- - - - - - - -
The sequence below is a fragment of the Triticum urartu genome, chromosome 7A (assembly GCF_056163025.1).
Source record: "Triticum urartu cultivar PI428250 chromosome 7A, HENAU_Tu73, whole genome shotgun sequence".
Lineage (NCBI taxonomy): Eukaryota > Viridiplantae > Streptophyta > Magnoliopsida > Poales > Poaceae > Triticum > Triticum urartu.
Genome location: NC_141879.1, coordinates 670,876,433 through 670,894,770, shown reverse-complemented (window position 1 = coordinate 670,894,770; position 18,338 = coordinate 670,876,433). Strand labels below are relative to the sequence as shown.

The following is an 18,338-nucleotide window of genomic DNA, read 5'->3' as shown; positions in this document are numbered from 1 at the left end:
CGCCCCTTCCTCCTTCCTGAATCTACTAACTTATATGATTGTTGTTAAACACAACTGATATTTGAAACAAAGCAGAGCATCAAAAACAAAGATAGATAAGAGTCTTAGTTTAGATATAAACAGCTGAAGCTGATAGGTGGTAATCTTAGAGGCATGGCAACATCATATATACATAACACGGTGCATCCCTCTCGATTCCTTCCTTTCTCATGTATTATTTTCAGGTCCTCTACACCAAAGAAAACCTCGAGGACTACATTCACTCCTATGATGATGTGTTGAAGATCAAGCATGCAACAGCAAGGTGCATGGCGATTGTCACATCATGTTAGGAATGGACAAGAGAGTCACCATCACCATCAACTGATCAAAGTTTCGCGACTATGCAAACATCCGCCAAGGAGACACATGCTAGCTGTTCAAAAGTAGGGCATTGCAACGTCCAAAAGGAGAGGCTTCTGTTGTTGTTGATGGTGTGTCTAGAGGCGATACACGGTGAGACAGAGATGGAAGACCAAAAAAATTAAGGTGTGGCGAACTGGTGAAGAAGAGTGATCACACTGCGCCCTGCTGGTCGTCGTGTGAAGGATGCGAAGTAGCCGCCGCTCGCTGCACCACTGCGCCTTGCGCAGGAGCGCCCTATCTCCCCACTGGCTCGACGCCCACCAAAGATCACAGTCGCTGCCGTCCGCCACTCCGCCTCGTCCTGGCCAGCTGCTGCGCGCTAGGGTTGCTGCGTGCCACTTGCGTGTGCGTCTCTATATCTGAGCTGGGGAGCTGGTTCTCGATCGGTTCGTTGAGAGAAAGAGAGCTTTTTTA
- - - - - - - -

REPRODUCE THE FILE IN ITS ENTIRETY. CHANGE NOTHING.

The sequence below is a fragment of the Triticum urartu genome, chromosome 7A (assembly GCF_056163025.1).
Source record: "Triticum urartu cultivar PI428250 chromosome 7A, HENAU_Tu73, whole genome shotgun sequence".
Lineage (NCBI taxonomy): Eukaryota > Viridiplantae > Streptophyta > Magnoliopsida > Poales > Poaceae > Triticum > Triticum urartu.
Genome location: NC_141879.1, coordinates 670,876,433 through 670,894,770, shown reverse-complemented (window position 1 = coordinate 670,894,770; position 18,338 = coordinate 670,876,433). Strand labels below are relative to the sequence as shown.

The following is an 18,338-nucleotide window of genomic DNA, read 5'->3' as shown; positions in this document are numbered from 1 at the left end:
CGCCCCTTCCTCCTTCCTGAATCTACTAACTTATATGATTGTTGTTAAACACAACTGATATTTGAAACAAAGCAGAGCATCAAAAACAAAGATAGATAAGAGTCTTAGTTTAGATATAAACAGCTGAAGCTGATAGGTGGTAATCTTAGAGGCATGGCAACATCATATATACATAACACGGTGCATCCCTCTCGATTCCTTCCTTTCTCATGTATTATTTTCAGGTCCTCTACACCAAAGAAAACCTCGAGGACTACATTCACTCCTATGATGATGTGTTGAAGATCAAGCATGCAACAGCAAGGTGCATGGCGATTGTCACATCATGTTAGGAATGGACAAGAGAGTCACCATCACCATCAACTGATCAAAGTTTCGCGACTATGCAAACATCCGCCAAGGAGACACATGCTAGCTGTTCAAAAGTAGGGCATTGCAACGTCCAAAAGGAGAGGCTTCTGTTGTTGTTGATGGTGTGTCTAGAGGCGATACACGGTGAGACAGAGATGGAAGACCAAAAAAATTAAGGTGTGGCGAACTGGTGAAGAAGAGTGATCACACTGCGCCCTGCTGGTCGTCGTGTGAAGGATGCGAAGTAGCCGCCGCTCGCTGCACCACTGCGCCTTGCGCAGGAGCGCCCTATCTCCCCACTGGCTCGACGCCCACCAAAGATCACAGTCGCTGCCGTCCGCCACTCCGCCTCGTCCTGGCCAGCTGCTGCGCGCTAGGGTTGCTGCGTGCCACTTGCGTGTGCGTCTCTATATCTGAGCTGGGGAGCTGGTTCTCGATCGGTTCGTTGAGAGAAAGAGAGCTTTTTTA